The CIA’s “enhanced interrogation techniques,” outlined in a controversial report released earlier this month from the Senate Intelligence Committee, was influenced by a Penn professor’s research.
Psychology professor Martin E. P. Seligman famously conducted studies at Penn in the 1960s that revealed a “learned helplessness” in dogs subjected to repeated eletric shocks. Instead of adjusting their behavior upon receiving multiple shocks, the dogs remained in place, providing valuable insight into the workings of depressed or abused persons. Now, his research is being used for torture rather than healing according the the Senate report.
For Seligman, who “strongly disapproves of torture,” the misapplication of his theories is devastating.
“I have spent my life trying to cure and prevent helplessness, so I am grieved and horrified that good science, which has helped so many people overcome depression, may have been used for such dubious purposes,” he wrote in an email to The Daily Pennsylvanian.
According to the Senate report, controversial interrogation techniques like waterboarding were intended to create a “desired level of helplessness” in detainees. The architects of the military’s advanced interrogation program, James Mitchell and Bruce Jessen, drew influence from Seligman’s research.
One of Mitchell's earliest exposures to the learned helplessness theory was in 2002 at the San Diego Naval Base, where he attended a speech by Seligman. In a 2010 letter to the editor of the Voltaire Network — an international relations-focused online publication — Seligman recounted that in the speech, he applied his theory to American troops, who could use learned helplessness to resist torture by captors. Seligman denied ever discussing the research personally with Mitchell, though The New York Times reported Mitchell had visited Seligman’s home in 2001.
“I have read since in the press that that the torturers used my theory of learned helplessness as a partial basis for what they did," Seligman wrote in the letter to the editor — which specifically responded to the connection of his work to prisoner torture at Guantanamo Bay Detention Camp — "If that is true, it was done without my consent, without my knowledge, and certainly without my ‘supervision.’"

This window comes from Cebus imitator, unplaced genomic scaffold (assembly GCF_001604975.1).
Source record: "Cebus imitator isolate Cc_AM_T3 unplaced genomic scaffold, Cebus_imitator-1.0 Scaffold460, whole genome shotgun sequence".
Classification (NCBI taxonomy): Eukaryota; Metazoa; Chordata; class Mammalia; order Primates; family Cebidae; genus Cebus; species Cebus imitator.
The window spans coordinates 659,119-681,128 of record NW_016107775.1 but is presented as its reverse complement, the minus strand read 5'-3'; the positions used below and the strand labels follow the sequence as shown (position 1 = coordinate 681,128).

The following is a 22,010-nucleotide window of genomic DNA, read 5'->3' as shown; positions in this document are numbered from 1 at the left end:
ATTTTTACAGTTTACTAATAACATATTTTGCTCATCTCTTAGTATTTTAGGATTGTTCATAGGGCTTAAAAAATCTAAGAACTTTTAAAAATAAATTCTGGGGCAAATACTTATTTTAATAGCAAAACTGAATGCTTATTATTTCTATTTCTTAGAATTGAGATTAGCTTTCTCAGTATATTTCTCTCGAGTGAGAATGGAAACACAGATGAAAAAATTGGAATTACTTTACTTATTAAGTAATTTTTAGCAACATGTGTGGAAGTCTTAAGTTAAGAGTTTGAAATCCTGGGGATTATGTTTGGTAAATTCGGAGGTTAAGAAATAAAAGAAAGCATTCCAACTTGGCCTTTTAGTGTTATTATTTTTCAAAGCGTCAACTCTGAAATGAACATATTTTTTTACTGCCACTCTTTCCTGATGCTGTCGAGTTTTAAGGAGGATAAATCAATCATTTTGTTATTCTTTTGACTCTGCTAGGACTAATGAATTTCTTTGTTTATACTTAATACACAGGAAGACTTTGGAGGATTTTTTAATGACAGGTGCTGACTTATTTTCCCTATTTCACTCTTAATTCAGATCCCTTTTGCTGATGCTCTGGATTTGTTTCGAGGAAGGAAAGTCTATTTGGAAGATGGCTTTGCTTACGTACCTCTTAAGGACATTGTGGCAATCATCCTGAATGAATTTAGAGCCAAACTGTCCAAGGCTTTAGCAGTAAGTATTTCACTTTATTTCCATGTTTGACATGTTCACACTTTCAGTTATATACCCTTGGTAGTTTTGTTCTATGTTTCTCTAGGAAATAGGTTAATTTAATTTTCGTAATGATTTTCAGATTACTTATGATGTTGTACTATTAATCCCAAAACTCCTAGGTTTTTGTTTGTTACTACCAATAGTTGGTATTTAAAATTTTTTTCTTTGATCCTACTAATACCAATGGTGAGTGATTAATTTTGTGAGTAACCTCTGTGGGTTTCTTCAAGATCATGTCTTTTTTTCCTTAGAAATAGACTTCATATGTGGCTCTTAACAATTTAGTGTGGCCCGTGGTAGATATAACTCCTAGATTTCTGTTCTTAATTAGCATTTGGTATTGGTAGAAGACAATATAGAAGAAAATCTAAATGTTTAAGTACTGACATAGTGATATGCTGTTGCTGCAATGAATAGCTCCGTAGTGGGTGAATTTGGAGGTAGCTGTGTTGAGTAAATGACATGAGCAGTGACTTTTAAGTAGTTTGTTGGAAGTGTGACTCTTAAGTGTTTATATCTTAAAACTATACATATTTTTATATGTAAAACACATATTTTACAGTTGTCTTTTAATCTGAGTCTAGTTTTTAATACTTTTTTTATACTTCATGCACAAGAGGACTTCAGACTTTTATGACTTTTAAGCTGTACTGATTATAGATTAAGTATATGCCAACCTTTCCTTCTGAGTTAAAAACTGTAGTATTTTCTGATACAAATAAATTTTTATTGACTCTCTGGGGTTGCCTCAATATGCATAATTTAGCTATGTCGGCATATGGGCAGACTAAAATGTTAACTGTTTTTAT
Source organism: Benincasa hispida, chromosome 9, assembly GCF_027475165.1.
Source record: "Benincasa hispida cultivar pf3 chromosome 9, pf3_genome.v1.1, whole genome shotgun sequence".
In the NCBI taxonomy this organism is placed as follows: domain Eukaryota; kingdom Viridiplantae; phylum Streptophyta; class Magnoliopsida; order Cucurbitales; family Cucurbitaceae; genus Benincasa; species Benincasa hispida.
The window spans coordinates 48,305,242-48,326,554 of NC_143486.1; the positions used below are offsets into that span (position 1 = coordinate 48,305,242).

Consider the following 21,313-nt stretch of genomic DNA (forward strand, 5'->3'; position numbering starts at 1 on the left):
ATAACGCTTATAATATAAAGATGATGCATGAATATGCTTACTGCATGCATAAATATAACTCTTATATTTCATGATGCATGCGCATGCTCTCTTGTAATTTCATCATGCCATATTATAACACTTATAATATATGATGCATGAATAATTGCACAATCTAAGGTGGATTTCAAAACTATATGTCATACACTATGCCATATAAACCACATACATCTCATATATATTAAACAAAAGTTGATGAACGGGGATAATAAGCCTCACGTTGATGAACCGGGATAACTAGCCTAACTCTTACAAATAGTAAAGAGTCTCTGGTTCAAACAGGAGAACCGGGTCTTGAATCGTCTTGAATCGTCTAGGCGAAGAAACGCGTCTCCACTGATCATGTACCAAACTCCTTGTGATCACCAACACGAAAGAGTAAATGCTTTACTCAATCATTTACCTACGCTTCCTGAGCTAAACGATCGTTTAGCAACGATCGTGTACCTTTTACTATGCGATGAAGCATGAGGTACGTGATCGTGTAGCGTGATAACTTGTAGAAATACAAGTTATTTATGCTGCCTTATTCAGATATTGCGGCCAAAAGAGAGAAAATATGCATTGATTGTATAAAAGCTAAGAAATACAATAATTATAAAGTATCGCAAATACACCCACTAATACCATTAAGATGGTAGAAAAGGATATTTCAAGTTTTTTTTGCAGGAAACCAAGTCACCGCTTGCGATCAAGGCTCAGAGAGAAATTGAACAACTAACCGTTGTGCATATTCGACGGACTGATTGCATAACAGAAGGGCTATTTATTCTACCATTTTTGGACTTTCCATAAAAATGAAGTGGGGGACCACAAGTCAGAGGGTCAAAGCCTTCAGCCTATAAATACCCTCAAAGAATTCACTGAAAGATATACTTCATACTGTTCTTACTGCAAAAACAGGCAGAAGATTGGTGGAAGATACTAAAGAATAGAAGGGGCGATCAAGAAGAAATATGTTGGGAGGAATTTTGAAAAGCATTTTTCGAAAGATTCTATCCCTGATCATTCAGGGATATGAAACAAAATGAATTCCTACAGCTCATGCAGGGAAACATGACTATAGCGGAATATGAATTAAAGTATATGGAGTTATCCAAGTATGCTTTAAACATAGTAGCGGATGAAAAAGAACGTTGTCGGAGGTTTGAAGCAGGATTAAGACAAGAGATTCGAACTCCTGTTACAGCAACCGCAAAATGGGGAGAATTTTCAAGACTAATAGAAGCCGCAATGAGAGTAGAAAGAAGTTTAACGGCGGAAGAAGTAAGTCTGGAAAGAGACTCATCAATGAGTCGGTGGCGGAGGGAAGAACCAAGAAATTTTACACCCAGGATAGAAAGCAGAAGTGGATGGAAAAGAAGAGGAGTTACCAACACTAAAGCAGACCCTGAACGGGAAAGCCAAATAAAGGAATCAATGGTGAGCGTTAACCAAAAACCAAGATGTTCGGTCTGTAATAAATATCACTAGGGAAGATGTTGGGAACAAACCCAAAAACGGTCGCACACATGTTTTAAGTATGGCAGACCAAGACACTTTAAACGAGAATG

Seligman doubts that his theory would yield the results the CIA intended. In an email to the DP, he wrote, “I think learned helplessness would make someone more passive, less defiant and more compliant, but I know of no evidence that it leads to more truth-telling.”
Other psychologists agree that Mitchell and Jessen applied the theory incorrectly.
“It was never a model of human influence or motivation (something relevant to the interrogation question as to whether a person will decide to give up valuable information),” Charles A. Morgan III, an associate psychiatry professor at the Yale University School of Medicine, wrote in an email.
While Morgan agreed that brutal interrogation techniques make detainees more compliant, he said the information they disclose is not always reliable. “With respect to interrogation (if the actual goal is to obtain valid information) it's a bit like smashing your radio with a hammer and hoping it will improve the signal and sound quality,” he wrote.
According to the Senate report, the interrogation techniques did not contribute any more valuable information than what had already been obtained without torture. Morgan said that lack of success failed to convince the military interrogators to abandon methods with “little basis in science.”
“The psychological principle of ‘commitment and consistency’ kicks in and the people who supported it can only say more emphatically that it was the correct thing to do,” Morgan said.
As for Mitchell and Jessen, the CIA architects of the program, Morgan said, “They are zealots who never question what they do and, as a result are, in my view, quite dangerous.”
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